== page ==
Do I need to have work done on C3s from an Electrical Installation Condition Report?


Do I need to have work done on C3s from an Electrical Installation Condition Report?

On an electrical installation condition report (EICR) section 6 of the report (small installations up to 100 amp single phase supply) highlights Observations and recommendations for actions to be taken. Any defects or deviations from the current British Standards BS7671 will be noted in this section. The engineer who is conducting the report will then issue a classification code against this observation as to, in his or her opinion, the potential risk of danger from fire or electric shock. There is guidance on this and the person carrying out the report should have an above average knowledge and experience of the electrical installations being tested.

A Code C1 constitutes something that the engineer has seen that presents danger and immediate action is required as those using the installation are at immediate risk. A good example of this is where there are exposed electrical terminations, such as blank fuse ways open and susceptible to a finger touching a live busbar or termination, or a broken socket where the terminations are exposed and open to touch. All C1 observations must be either repaired without delay or isolated and switched off, removing any danger.

A code 2 covers any observations which a Potentially dangerous defect has been found. What does this mean? Well, while there is not an immediate danger as in the examples above, a C2 observation has the potential to be dangerous under certain conditions. For example, if a cable that does not have an earth conductor, is supplying a luminaire, which is all plastic with no metallic conductive parts, that would be classed as potentially dangerous. There is no immediate danger from electric shock as there are no conductive parts, however if the luminaire was ever changed, it could be dangerous if the new luminaire required an earth for safety. Another example may be a socket which is cracked, while currently it is not immediately dangerous, with use, by inserting and removing a plug, it could get worse and expose live terminals as in our example for the code 1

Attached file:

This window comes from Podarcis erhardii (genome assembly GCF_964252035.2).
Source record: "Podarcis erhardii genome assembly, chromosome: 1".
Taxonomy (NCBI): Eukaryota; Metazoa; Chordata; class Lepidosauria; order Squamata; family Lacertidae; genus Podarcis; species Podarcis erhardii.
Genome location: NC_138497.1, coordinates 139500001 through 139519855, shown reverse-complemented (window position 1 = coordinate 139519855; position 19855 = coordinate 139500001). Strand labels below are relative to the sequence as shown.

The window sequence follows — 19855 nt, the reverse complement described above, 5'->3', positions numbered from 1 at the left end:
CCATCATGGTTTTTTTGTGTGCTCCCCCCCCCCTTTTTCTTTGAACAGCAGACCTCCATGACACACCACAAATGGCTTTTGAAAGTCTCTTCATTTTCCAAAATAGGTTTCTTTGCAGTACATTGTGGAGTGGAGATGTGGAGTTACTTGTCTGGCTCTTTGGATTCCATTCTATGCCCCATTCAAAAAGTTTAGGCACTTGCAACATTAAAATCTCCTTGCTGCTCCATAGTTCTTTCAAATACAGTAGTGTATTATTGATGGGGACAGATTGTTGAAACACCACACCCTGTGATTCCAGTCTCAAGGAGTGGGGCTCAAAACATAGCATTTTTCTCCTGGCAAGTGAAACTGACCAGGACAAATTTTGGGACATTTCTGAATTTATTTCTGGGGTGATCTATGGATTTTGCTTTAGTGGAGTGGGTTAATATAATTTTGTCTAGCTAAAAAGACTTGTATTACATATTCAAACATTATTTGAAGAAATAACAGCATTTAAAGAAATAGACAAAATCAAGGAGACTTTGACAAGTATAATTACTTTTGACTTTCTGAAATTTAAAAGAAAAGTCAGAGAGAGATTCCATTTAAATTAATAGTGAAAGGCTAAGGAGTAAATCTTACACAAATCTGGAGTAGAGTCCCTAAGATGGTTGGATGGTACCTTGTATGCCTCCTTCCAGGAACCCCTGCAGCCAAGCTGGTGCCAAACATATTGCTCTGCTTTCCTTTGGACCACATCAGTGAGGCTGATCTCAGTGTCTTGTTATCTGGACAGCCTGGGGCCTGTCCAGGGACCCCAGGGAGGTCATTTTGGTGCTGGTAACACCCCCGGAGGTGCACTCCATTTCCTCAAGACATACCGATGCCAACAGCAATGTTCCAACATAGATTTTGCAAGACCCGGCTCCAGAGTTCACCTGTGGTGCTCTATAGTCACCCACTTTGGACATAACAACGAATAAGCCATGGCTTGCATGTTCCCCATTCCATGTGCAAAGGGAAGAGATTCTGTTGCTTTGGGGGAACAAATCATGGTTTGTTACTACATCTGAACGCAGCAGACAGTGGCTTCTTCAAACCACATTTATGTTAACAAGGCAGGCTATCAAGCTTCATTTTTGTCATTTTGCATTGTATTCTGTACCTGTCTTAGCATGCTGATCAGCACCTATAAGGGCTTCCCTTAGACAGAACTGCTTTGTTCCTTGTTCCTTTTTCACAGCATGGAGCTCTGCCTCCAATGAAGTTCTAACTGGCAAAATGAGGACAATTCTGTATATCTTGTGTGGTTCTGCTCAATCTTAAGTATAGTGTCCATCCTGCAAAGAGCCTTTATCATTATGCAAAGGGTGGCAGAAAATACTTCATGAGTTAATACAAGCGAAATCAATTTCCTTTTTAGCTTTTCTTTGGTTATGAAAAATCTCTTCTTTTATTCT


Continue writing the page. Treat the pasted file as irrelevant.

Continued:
A Code 3 means improvement is recommended. There are a couple of reasons a classification of code 3 is given. The observation may be that the defect no longer meets the requirements of the current regulations as it was installed to the standards of previous regulations. Does this mean that it is dangerous, or potentially dangerous? No, but it is recommended that it is brought up to the latest standards. Why? Because the standards are upgraded and improved, not to make people spend more money, but to improve safety. An example of this is the lighting circuits in a domestic installation are now required to have RCD protection for additional safety. Previous to 2018, this was not the case providing the earth fault path was sufficient to disconnect the supply by tripping the circuit breaker. By upgrading this code 3 the lighting circuit and the persons using it are now a lot safer. Another reason for the code 3 may be the circuits are not labelled up correctly. While this is not necessarily dangerous, by improving this observation will make it safer for maintenance purposes.

In a nutshell, while a code 3 does not mean that there is potential danger, it should be improved to ensure safety from fire, burns, or electric shock.

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